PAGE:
More recently, Peter has employed his expertise for the benefit of horophiles. His intriguingly named website, The Naked Watchmaker provides a fascinating insight into the composition of mechanical watch movements, employing a series of hi-definition images to guide the user through the anatomy of a calibre. Speake-Marin does not seek to make money from this website, his motives are entirely altruistic. His motivation is to impart knowledge to those individuals with a shared interest in horology.
Earlier this year, Peter unveiled his latest venture, STOIC, a new range of watches. The initial STOIC collection comprises of three models, a pilot’s watch and sports model, both endowed with mechanical movements and a panda dial chronograph with a quartz movement. Each timepiece is aggressively priced, costing $290 to $490.
Appraising the press loans took me into unfamiliar territory. I seldom write about watches costing less than £2000 and I never review quartz watches. However, this story is different, it involves a man accustomed to life in the rarefied upper echelons of watchmaking. Considering the modest cost of his initial collection, I was impressed with their quality. Nevertheless, I could not help wondering, what was the thinking behind the brand?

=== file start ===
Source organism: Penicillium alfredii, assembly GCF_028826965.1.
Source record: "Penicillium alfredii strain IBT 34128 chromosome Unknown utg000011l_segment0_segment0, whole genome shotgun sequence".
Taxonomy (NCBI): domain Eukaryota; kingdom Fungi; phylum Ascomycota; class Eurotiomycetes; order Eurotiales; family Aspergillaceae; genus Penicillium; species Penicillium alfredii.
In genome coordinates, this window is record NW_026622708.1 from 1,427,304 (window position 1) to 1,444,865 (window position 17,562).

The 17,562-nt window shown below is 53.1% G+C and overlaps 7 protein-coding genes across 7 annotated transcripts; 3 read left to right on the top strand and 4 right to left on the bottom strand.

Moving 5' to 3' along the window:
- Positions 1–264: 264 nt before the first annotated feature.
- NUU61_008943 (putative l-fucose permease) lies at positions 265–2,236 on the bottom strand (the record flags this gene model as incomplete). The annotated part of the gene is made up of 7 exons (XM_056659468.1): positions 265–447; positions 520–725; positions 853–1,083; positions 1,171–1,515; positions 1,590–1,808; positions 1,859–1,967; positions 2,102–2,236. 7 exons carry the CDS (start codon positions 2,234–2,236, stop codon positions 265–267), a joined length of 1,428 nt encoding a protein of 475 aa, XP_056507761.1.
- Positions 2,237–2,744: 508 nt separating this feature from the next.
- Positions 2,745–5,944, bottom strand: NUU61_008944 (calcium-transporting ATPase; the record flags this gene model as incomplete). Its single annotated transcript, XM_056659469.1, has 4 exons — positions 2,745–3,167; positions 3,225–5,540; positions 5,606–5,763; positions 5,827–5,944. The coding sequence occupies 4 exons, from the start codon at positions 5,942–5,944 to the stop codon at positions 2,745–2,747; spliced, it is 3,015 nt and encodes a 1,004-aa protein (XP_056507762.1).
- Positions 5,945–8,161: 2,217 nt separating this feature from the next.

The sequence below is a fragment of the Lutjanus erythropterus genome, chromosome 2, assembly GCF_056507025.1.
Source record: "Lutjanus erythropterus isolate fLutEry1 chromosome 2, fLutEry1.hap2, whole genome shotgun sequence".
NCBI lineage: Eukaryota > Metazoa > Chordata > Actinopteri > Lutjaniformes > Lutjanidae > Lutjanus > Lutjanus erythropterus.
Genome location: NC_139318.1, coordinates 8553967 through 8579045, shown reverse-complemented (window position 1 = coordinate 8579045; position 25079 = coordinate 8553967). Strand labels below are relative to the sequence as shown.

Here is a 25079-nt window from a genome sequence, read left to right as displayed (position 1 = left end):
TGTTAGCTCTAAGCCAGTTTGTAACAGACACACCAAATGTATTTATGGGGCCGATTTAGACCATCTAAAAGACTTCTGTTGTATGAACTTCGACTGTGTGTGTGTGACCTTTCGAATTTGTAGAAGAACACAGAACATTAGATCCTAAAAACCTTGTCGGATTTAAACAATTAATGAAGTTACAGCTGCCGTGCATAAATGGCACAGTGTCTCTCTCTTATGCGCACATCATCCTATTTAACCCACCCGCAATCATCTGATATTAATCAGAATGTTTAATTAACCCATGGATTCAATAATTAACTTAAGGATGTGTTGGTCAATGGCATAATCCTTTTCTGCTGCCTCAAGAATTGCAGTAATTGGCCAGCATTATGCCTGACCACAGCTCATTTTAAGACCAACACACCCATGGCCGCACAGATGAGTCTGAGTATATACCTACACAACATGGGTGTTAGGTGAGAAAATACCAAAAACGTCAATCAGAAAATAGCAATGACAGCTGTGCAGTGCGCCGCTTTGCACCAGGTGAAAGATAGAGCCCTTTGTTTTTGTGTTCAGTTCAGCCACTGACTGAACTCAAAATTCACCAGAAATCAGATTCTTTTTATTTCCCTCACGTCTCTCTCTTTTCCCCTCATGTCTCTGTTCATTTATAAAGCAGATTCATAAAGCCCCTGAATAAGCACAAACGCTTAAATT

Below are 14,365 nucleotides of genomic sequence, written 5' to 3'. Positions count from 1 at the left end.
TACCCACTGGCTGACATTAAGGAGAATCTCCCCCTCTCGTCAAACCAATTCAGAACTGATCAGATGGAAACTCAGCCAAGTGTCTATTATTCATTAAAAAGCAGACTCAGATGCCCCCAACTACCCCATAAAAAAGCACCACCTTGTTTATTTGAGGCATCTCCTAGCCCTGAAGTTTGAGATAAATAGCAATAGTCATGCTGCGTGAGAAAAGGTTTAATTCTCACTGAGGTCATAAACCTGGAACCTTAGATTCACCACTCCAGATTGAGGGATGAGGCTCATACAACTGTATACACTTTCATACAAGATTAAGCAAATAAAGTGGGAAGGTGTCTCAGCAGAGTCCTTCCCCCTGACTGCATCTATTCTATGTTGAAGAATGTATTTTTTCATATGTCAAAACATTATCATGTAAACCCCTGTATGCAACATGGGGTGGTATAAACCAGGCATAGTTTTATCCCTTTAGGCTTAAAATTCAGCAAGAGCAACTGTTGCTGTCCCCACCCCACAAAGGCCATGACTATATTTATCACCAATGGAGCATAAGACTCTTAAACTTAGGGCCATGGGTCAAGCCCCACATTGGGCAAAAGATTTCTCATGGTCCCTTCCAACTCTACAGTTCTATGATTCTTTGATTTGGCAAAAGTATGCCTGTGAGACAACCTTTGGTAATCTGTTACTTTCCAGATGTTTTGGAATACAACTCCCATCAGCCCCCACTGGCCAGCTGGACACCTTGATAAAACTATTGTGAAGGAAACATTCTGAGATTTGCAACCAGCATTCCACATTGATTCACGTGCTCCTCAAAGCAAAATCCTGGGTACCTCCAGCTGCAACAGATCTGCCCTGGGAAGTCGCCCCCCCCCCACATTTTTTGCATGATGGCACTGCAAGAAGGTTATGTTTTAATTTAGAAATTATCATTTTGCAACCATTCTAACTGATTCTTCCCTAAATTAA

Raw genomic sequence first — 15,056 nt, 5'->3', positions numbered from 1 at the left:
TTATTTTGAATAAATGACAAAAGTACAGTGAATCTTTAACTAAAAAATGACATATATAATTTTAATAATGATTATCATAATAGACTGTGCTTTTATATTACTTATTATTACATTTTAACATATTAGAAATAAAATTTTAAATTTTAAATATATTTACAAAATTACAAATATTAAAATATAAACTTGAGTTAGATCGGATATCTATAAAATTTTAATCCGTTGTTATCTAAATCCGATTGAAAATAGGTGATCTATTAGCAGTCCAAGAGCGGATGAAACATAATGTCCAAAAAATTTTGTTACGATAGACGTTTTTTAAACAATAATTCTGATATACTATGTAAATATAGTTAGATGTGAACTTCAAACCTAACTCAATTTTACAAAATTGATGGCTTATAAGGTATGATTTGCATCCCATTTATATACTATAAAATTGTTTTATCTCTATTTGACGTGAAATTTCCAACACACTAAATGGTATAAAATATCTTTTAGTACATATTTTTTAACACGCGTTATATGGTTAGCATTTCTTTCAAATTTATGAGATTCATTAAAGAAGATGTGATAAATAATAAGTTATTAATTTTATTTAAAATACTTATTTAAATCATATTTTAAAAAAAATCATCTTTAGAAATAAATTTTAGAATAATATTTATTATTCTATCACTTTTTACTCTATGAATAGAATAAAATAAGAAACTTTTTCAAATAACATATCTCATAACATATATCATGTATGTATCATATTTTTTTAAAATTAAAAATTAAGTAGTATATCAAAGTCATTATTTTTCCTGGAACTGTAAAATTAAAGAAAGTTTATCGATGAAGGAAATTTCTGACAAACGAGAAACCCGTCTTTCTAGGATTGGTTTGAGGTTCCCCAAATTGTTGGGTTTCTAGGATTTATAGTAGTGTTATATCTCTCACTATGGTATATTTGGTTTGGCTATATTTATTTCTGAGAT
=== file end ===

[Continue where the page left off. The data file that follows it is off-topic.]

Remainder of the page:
Interview with Peter Speake-Marin, STOIC (PSM) by Angus Davies (AD)
AD: In my opinion, you are probably one of the greatest watchmakers of your generation. In the past you have created high-end timepieces, including double tourbillons and minute repeaters. Clearly STOIC watches are very different. What were the challenges you faced when creating STOIC? And how are these different from the technical obstacles you have overcome in the past?
To explain I need to go back a few years, the full story is long and protracted so I’ll endeavour to give a shortened version. There are two key components to the project, one resonates in the name and the philosophy which I was introduced to by the American Timothy Ferriss through his podcasts and books. The second is an innate desire to share watchmaking with everybody, to people who are unaware of horology, and not just those in the know, this is echoed in The Naked Watchmaker platform I developed last year.
STOIC, The Chronograph (#1)
AD: I would describe the design language of STOIC watches as traditional. While I appreciate you wish to make ‘timeless’ watches, do you envisage making avant-garde timepieces?
Today we start with these designs as a way to establish Stoic timepieces. For the future there are many other designs already being planned, you will have to wait and see…
AD: Do you have a target audience in mind for your watches?